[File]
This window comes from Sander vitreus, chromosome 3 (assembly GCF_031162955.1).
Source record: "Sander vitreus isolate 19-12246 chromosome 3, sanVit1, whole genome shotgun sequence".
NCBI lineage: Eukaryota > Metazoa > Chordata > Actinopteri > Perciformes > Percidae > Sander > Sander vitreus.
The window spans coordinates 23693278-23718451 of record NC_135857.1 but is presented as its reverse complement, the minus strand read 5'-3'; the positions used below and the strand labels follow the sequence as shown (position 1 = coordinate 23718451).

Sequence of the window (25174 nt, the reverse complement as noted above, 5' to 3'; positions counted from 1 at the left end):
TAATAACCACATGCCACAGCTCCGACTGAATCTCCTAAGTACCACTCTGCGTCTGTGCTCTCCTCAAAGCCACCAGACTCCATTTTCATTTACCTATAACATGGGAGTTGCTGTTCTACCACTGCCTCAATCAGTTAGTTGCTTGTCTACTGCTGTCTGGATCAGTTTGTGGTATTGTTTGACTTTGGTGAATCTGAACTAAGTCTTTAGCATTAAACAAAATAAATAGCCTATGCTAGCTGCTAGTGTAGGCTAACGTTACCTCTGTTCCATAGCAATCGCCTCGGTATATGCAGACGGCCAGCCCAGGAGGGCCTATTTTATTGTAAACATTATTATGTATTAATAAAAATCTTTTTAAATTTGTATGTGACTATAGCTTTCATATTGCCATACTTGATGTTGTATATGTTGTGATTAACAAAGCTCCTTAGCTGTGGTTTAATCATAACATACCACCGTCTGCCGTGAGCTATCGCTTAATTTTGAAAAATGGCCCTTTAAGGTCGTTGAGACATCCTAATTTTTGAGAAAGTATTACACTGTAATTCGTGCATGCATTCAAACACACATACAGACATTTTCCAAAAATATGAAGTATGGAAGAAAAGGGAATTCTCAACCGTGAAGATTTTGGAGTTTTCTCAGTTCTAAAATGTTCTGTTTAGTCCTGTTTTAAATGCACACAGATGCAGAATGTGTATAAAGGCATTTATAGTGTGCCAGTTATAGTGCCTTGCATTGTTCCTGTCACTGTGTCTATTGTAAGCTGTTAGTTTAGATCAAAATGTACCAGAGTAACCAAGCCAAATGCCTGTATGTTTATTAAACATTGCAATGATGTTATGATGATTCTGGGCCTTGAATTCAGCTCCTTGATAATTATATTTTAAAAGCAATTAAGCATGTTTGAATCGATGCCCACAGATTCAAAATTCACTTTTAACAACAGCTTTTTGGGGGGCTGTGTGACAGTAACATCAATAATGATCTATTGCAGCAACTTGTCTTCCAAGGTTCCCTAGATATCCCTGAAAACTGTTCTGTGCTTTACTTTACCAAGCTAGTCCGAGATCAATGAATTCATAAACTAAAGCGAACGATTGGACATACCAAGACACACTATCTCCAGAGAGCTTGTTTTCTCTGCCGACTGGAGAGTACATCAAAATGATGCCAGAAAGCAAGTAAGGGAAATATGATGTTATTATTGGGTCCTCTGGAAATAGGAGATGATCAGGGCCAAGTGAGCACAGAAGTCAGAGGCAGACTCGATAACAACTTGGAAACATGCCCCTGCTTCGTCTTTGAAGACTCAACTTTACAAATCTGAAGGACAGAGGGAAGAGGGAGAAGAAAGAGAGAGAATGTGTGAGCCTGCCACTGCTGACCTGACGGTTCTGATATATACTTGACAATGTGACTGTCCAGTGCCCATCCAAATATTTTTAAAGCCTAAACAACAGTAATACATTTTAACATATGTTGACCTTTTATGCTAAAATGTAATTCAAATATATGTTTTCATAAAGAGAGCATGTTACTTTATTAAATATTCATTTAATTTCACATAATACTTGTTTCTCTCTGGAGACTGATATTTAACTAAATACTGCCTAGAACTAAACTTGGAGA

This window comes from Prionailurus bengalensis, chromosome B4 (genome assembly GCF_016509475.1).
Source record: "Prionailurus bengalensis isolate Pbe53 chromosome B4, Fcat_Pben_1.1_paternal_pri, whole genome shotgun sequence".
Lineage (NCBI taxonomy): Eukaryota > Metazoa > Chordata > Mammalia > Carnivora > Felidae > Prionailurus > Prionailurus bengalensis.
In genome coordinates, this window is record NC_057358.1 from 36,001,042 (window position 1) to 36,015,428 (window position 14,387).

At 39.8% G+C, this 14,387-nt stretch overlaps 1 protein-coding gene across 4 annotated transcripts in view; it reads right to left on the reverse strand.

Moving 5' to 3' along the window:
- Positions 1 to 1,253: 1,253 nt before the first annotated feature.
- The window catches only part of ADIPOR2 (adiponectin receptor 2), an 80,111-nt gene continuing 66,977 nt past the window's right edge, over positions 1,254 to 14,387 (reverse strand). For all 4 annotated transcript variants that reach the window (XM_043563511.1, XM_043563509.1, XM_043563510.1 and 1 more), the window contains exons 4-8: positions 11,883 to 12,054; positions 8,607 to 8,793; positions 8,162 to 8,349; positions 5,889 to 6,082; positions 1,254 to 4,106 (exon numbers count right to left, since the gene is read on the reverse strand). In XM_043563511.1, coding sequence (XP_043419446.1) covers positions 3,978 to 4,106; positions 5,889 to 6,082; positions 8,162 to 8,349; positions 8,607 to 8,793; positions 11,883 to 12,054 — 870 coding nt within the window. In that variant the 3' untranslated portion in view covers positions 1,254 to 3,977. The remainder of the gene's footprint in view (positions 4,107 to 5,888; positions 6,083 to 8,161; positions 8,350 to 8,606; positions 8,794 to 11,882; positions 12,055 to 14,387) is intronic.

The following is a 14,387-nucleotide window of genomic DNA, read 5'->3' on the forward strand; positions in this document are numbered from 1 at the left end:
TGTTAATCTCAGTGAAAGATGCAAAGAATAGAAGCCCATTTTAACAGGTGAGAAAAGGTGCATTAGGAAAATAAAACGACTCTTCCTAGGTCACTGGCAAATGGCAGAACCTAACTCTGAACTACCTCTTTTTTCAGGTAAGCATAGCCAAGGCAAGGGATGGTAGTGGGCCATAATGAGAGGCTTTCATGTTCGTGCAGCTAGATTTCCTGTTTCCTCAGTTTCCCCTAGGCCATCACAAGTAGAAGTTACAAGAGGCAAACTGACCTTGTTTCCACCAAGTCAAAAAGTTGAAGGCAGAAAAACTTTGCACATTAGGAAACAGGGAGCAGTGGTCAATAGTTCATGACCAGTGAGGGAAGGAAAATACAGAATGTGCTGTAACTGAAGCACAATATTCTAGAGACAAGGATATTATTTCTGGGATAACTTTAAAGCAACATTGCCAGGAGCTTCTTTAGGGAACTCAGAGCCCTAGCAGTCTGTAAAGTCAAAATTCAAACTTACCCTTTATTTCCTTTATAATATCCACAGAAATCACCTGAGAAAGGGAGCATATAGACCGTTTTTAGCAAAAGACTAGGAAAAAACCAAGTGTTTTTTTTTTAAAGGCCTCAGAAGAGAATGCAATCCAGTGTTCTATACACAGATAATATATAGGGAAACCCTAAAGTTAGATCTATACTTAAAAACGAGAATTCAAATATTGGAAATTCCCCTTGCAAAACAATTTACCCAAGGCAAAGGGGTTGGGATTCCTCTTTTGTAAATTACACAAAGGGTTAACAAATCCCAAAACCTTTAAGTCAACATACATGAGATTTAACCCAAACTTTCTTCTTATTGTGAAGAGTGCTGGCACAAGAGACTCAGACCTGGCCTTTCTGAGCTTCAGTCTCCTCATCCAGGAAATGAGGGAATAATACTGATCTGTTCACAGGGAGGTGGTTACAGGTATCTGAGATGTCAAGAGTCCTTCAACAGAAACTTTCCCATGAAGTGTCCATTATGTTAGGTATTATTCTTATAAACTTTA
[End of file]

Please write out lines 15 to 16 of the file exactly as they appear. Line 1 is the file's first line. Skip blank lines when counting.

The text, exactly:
The following is a 14,387-nucleotide window of genomic DNA, read 5'->3' on the forward strand; positions in this document are numbered from 1 at the left end:
TGTTAATCTCAGTGAAAGATGCAAAGAATAGAAGCCCATTTTAACAGGTGAGAAAAGGTGCATTAGGAAAATAAAACGACTCTTCCTAGGTCACTGGCAAATGGCAGAACCTAACTCTGAACTACCTCTTTTTTCAGGTAAGCATAGCCAAGGCAAGGGATGGTAGTGGGCCATAATGAGAGGCTTTCATGTTCGTGCAGCTAGATTTCCTGTTTCCTCAGTTTCCCCTAGGCCATCACAAGTAGAAGTTACAAGAGGCAAACTGACCTTGTTTCCACCAAGTCAAAAAGTTGAAGGCAGAAAAACTTTGCACATTAGGAAACAGGGAGCAGTGGTCAATAGTTCATGACCAGTGAGGGAAGGAAAATACAGAATGTGCTGTAACTGAAGCACAATATTCTAGAGACAAGGATATTATTTCTGGGATAACTTTAAAGCAACATTGCCAGGAGCTTCTTTAGGGAACTCAGAGCCCTAGCAGTCTGTAAAGTCAAAATTCAAACTTACCCTTTATTTCCTTTATAATATCCACAGAAATCACCTGAGAAAGGGAGCATATAGACCGTTTTTAGCAAAAGACTAGGAAAAAACCAAGTGTTTTTTTTTTAAAGGCCTCAGAAGAGAATGCAATCCAGTGTTCTATACACAGATAATATATAGGGAAACCCTAAAGTTAGATCTATACTTAAAAACGAGAATTCAAATATTGGAAATTCCCCTTGCAAAACAATTTACCCAAGGCAAAGGGGTTGGGATTCCTCTTTTGTAAATTACACAAAGGGTTAACAAATCCCAAAACCTTTAAGTCAACATACATGAGATTTAACCCAAACTTTCTTCTTATTGTGAAGAGTGCTGGCACAAGAGACTCAGACCTGGCCTTTCTGAGCTTCAGTCTCCTCATCCAGGAAATGAGGGAATAATACTGATCTGTTCACAGGGAGGTGGTTACAGGTATCTGAGATGTCAAGAGTCCTTCAACAGAAACTTTCCCATGAAGTGTCCATTATGTTAGGTATTATTCTTATAAACTTTA